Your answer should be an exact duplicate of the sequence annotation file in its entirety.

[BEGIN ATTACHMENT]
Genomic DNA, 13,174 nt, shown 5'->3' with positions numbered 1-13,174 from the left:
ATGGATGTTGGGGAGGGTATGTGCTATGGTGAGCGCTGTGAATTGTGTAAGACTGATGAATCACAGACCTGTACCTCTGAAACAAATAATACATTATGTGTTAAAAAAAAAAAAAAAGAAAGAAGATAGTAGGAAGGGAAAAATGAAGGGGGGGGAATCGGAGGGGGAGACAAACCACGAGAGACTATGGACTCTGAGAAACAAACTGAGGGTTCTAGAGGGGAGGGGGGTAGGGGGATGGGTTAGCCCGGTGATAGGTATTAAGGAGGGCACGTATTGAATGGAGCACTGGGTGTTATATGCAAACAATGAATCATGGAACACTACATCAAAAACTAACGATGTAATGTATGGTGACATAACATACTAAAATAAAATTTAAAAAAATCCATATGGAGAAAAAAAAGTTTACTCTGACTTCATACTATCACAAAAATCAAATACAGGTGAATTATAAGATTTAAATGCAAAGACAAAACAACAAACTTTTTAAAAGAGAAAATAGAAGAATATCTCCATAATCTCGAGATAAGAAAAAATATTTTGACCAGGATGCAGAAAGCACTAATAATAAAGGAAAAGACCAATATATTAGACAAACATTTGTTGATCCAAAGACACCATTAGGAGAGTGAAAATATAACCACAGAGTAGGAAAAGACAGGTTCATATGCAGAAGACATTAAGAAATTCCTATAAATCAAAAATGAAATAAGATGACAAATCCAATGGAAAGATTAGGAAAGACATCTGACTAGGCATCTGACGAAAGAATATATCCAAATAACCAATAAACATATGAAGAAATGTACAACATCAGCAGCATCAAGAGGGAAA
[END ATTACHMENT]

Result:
Genomic DNA, 13,174 nt, shown 5'->3' with positions numbered 1-13,174 from the left:
ATGGATGTTGGGGAGGGTATGTGCTATGGTGAGCGCTGTGAATTGTGTAAGACTGATGAATCACAGACCTGTACCTCTGAAACAAATAATACATTATGTGTTAAAAAAAAAAAAAAAGAAAGAAGATAGTAGGAAGGGAAAAATGAAGGGGGGGGAATCGGAGGGGGAGACAAACCACGAGAGACTATGGACTCTGAGAAACAAACTGAGGGTTCTAGAGGGGAGGGGGGTAGGGGGATGGGTTAGCCCGGTGATAGGTATTAAGGAGGGCACGTATTGAATGGAGCACTGGGTGTTATATGCAAACAATGAATCATGGAACACTACATCAAAAACTAACGATGTAATGTATGGTGACATAACATACTAAAATAAAATTTAAAAAAATCCATATGGAGAAAAAAAAGTTTACTCTGACTTCATACTATCACAAAAATCAAATACAGGTGAATTATAAGATTTAAATGCAAAGACAAAACAACAAACTTTTTAAAAGAGAAAATAGAAGAATATCTCCATAATCTCGAGATAAGAAAAAATATTTTGACCAGGATGCAGAAAGCACTAATAATAAAGGAAAAGACCAATATATTAGACAAACATTTGTTGATCCAAAGACACCATTAGGAGAGTGAAAATATAACCACAGAGTAGGAAAAGACAGGTTCATATGCAGAAGACATTAAGAAATTCCTATAAATCAAAAATGAAATAAGATGACAAATCCAATGGAAAGATTAGGAAAGACATCTGACTAGGCATCTGACGAAAGAATATATCCAAATAACCAATAAACATATGAAGAAATGTACAACATCAGCAGCATCAAGAGGGAAA